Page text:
I think it is open for discussion as to whether or not a winery location tends to have it have more non-buyers. A location in a shopping center or downtown with foot traffic will certainly have a higher percentage of drop-in tasters, who do so on a whim, who choose not to make a purchase. The point here is (IMHO) that you chose the location due to higher traffic, do not be surprised at the result of that traffic, more looker/tasters who do not buy.

The main point I carry forward is that free wine tasting is the very foundation of the local winery business. Charging for tasting is certainly the right of the owner, but your business is not growing to your satisfaction after instituting such a policy, I can tell you why sales are not climbing.

I have gotten several emails on the issue of limited tastings (flights) and will get to those in the next installment of this Blog. Please keep in mind our annual BREAD BAKING CONTEST is June 27, 1-6 pm, we will have free bread samples to go with the free wine tasting. All commercial entries must be in by 2pm day of the contest, amateur entries by 4 pm. Email me for more details @ or

Wednesday, June 3, 2009

Pay to Taste - evil or good?

So we were on a tasting tour or wineries a few years ago, up near Traverse City, MI, and I took my friends into a favorite winery, one of the big ones. The greeter says "You can pick up your tasting glass over there. $5 each person." I was stunned, I had been there the year before and there was no charge or tasting limits, except for their "premium" brandies and sparkling wines in a special room off to the side.

I turned to my buddies and said, "Sorry guys, they want $5 for a tasting, how about we move on to the other ten or twenty wineries up here that do not charge?" We moved on...

A few states, including Ohio, require a fee be paid for wine tasting, its usually $1 for six, what some call a flight of tastings. The number in a flight seems to vary from place to place, but thats not a big issue.

The question is, dear reader, what effect will paid tasting have on you, as a regular visitor to a winery? What effect would paid tasting have on the nouveau wine taster when he peaks in the door and sees they want $5 for a tasting, limited or no?

What sells wine at our place is the tasting, I would guess 50% of our sales involve wines that the test-taster would not have selected based on description (we'll talk about that) beacsue they generally do not find that wine as good, when tried in the past. Many of our regulars have moved from sweet to dry wines because we encouraged them to keep trying to find a dry wine they liked. Would they have done that for $5 a visit?

Next time we will consider the reason why wineries do charge for tasting, other then when required to by law. Feel free to comment (click comment below) or email me at

Wednesday, May 27, 2009

hot weather, good grapes

We took a nice trip up into Michigan for the holiday weekend and we happy to see many new acres of grapes being planted in the southwest portion of the state. Due to the Lake Effect on this region, this area produces very fine white wine grapes like Riesling, Traminette, Vidal, and Chardonnel.

We stopped at a local Michigan winery I had not been to for a long time and were surprised they limited tastings to five samples, yet offered more then two dozen wines. The hostess suggested we share the one ounce pours between us to spread our tastings a bit wider, yet I thought they should drop to 1/2 ounce tastes and give us ten choices.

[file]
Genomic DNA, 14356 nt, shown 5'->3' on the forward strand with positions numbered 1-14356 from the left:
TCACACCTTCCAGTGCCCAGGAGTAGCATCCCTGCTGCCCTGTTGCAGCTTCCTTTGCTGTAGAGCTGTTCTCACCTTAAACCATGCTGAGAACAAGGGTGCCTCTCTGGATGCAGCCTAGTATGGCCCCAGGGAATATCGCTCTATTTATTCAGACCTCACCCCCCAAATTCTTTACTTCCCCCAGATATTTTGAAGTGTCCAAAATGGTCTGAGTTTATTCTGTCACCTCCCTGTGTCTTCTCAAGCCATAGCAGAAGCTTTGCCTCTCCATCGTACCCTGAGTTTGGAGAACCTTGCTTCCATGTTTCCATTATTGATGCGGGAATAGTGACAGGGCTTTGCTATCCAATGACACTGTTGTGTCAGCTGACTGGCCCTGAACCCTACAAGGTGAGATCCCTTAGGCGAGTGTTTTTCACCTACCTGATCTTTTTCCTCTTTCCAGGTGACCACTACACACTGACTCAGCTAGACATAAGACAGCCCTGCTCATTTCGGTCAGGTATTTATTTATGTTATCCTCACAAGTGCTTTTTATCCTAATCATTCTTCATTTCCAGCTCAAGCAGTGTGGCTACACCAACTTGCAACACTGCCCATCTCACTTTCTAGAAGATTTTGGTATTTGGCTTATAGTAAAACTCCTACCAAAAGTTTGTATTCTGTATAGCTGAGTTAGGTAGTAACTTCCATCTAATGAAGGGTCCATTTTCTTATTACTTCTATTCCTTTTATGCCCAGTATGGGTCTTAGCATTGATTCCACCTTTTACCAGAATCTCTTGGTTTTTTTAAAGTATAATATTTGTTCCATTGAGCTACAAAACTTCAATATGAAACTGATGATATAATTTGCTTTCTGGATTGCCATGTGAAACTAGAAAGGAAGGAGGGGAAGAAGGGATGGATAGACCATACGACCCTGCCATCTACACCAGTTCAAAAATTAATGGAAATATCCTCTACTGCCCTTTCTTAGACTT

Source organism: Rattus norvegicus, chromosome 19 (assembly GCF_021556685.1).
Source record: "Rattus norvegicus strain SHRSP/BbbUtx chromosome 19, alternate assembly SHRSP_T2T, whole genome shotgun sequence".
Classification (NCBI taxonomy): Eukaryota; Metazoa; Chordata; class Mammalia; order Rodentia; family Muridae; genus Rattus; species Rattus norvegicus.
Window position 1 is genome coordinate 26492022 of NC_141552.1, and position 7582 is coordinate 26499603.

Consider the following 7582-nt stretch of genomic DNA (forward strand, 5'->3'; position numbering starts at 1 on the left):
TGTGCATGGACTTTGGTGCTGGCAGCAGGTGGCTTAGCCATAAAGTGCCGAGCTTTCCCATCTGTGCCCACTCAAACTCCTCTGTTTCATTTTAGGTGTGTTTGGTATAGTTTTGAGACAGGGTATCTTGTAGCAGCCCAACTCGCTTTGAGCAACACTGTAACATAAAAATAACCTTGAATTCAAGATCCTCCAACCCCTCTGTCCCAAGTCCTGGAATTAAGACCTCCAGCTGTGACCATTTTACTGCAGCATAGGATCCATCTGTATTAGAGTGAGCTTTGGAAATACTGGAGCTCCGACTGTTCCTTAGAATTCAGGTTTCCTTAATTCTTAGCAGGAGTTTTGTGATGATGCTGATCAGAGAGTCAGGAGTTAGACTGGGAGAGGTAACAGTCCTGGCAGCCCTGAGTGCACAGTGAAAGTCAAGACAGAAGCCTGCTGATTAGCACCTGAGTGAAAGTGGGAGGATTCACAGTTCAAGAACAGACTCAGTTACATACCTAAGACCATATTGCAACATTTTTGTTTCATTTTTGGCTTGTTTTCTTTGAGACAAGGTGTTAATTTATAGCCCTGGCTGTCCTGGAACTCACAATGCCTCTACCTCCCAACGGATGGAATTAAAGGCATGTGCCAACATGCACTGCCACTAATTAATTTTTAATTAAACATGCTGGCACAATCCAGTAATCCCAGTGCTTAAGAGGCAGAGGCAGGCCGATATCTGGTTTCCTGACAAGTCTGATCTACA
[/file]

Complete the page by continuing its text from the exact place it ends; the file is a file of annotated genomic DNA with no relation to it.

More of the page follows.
The hostess said the limit was the owner's policy, not the law. I think its a bad idea myself, I will hesitate to return to that winery knowing I can only try five wines on a given day. I am not courting a free wine buzz, I just think the winery is limiting its sales and hurting return business with such a severe limitation.

Where should you draw the line? Its a fair question, many wineries allow open tasting, some limit it to flights of six to eight wines, a few even have started charging for as few as six tastes. The other consideration is inebriation, how much wine can we serve a customer reasonably at a taste test? I'd like to know what you think, either email me at or place a comment here (click "comment" below) as to what you think.

Next time we'll address the issue of paid tastings specifically, so be thinking about what your stand on this hot issue is...

Tuesday, May 19, 2009

Ok, there it is now...

When last we talked, there was a question about to be or not to be. Well, we still don't know for sure where we are, but there are a couple of things we do know. First, we did bottle a small sample batch of the dry Vidal and it is a big hit, we called it Pipe Creek Falls and it was well received over the weekend. The dry Riesling, Iron Bridge, was also introduced and described as a good light wine, easy on the mouth.

I had a new barrel sample of our RiverWalk, a dry red made from Cabernet Franc and Chambourcin, that I offered to a few of the Wine Club members for their comments. They said it was good, better then the last batch (you love to hear that) and one test-taster said it was the best wine we had ever made! I guess I'll have to bottle some of that pretty soon.

We have made some small changes in the tasting room recently. We picked up an antique nine-foot oak bench and used it to expand our seating area by about a third. While it has never been our intent to operate a bar in the traditional sense, we have found we are getting more repeat business from folks who like to share a bottle onsite and hang out for an hour, enjoying the atmosphere our little winery has to offer. The Wine Club folks also seem to enjoy the seating area, we see some of these people almost every week!